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Spokane, Washington  Est. May 19, 1883
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Weathercatch: The cloud of springtime has returned, and these ones don’t portend gloom

Cumulus clouds floating over the Pullman area on Tuesday. These puffy, low-level clouds are making a comeback to the Inland Northwest now that it’s March.  (Linda Weiford)
Cumulus clouds floating over the Pullman area on Tuesday. These puffy, low-level clouds are making a comeback to the Inland Northwest now that it’s March. (Linda Weiford)
By Nic Loyd and Linda Weiford For The Spokesman-Review

Hello, cumulus. It’s good to have you back. As the Beatles’ song goes, “Little darling, it’s been a long, cold, lonely winter.”

If any cloud type is associated with springtime, it’s cumulus. Now that it’s March, they’re appearing more frequently over the Inland Northwest, such as Tuesday and Wednesday . On mostly sunny days, it’s easy to spot the white, puffy clouds that resemble floating cotton balls or popcorn.

Occasionally, they take on shapes of objects such as sheep, turtles and human faces.

These low-altitude clouds form between 2,000 to 7,000 feet in the sky, and we typically see a lot of them in March and April as the warming sun gets higher in the sky. During this time, the sun’s rays heat the ground. As the heated air rises into the atmosphere, the updraft accumulates water vapor. This ascending parcel of warm, moist air ultimately cools and condenses into liquid droplets that form a cumulus cloud.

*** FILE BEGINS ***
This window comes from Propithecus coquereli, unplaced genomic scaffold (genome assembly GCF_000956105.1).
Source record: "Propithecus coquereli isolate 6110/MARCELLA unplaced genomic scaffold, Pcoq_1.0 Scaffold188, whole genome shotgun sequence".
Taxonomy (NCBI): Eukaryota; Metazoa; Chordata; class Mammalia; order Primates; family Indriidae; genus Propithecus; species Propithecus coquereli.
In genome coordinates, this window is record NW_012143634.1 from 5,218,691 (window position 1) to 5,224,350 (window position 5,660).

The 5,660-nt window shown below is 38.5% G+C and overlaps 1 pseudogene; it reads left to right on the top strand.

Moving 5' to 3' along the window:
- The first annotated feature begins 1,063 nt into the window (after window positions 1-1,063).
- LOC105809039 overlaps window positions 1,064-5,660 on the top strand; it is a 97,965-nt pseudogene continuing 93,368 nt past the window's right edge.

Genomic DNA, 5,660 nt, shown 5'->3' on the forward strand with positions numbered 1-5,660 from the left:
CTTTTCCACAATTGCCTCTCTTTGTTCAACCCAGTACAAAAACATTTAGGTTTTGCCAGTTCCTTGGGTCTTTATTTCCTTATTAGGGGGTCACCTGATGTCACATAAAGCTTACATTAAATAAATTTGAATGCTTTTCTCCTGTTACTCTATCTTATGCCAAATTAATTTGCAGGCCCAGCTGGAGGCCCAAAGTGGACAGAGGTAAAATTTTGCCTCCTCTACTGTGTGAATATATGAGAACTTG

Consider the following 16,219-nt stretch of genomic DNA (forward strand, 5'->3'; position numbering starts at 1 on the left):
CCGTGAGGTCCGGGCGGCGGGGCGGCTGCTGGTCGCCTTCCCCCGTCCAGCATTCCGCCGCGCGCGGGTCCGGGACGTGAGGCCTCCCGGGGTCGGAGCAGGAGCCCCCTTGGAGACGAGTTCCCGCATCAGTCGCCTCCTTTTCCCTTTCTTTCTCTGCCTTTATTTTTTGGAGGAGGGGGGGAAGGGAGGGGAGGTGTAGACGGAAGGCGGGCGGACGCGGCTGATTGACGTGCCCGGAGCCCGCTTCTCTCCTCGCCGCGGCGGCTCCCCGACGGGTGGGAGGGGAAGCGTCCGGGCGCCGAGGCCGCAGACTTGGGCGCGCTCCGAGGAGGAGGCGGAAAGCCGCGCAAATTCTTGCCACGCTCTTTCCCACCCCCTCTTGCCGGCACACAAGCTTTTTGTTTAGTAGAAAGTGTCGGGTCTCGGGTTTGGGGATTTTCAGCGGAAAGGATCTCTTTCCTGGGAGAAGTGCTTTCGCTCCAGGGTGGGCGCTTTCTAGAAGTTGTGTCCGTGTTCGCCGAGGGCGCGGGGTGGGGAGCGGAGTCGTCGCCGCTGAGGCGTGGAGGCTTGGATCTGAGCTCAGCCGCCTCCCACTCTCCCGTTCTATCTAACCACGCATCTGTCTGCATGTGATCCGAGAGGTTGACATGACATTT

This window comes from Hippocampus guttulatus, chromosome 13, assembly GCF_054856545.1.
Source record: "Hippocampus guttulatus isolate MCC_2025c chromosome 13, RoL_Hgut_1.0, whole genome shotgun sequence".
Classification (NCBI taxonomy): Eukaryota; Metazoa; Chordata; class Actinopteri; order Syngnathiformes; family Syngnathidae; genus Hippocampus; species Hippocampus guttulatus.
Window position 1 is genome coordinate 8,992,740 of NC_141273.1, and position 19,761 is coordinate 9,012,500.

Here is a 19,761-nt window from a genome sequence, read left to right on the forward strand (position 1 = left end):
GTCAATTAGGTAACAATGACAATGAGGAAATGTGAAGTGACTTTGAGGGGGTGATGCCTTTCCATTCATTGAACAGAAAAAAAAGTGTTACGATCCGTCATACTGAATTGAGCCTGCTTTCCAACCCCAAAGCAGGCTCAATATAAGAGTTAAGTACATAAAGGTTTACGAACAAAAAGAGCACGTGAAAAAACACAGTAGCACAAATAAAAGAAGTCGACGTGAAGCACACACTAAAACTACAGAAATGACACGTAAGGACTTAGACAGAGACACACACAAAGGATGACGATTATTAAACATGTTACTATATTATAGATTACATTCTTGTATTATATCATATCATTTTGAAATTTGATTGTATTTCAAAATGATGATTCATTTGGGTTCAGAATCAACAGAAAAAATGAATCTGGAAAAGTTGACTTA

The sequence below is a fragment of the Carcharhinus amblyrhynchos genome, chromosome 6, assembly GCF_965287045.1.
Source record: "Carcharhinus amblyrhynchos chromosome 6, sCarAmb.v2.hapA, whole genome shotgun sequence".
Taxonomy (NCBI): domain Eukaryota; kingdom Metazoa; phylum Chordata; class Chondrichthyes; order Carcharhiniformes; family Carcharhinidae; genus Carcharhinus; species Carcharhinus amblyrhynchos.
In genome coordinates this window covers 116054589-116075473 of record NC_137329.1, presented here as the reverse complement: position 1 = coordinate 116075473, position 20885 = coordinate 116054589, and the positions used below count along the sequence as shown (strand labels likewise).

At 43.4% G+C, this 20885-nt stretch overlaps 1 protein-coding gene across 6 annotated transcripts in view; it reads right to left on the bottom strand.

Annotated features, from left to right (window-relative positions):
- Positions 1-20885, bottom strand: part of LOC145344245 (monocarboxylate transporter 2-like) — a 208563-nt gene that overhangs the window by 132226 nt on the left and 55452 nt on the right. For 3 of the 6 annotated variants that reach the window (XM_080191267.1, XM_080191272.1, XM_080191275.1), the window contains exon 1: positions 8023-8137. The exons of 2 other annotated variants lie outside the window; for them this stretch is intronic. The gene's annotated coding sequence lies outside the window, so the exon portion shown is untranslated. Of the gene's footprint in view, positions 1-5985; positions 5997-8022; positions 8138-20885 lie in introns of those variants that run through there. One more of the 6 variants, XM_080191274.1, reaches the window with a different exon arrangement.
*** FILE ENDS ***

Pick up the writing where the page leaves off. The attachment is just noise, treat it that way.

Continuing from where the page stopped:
This process, known as convection, is less likely to occur during winter because the sun isn’t warm enough to heat the air near the ground to produce an updraft.

Now that the sun is getting higher in the sky and generating more warmth, expect to see more of these whimsical clouds that add character to our blue skies.

Cumulus clouds usually don’t produce precipitation and often signify fair-weather conditions. The closer we get to summer, however, the greater the possibility that these innocuous clouds will grow in height and size to become cumulonimbus clouds, also known as thunderheads.

A happy version of the cloud is cumulus fractus, formed when a cumulus cloud breaks into fragments as if torn or shredded. This often occurs as the cloud is sheared by winds or it begins to dissipate when night approaches and the air cools.

You’re most likely to see a few cumulus clouds in midmorning and more in the afternoon as the warming sun generates more surface heat to create updrafts.

This is an ideal time of year to look up from time to time – to get your head in the clouds, so to speak. First off, they don’t all spell gloom. Cumulus, for example, appears smack in the middle of blue. Clouds are also similar to snowflakes in that each one is unique and fleeting.

Quoting the Cloud Appreciation Society, a global online network of citizen cloud observers, on its website: “We believe clouds are the most dynamic, evocative & poetic aspect of nature.”

Springtime is an ideal time to gaze upward and see what they mean.

Nic Loyd is a meteorologist in Washington state. Linda Weiford is a writer in Moscow, Idaho, who’s also a weather geek.

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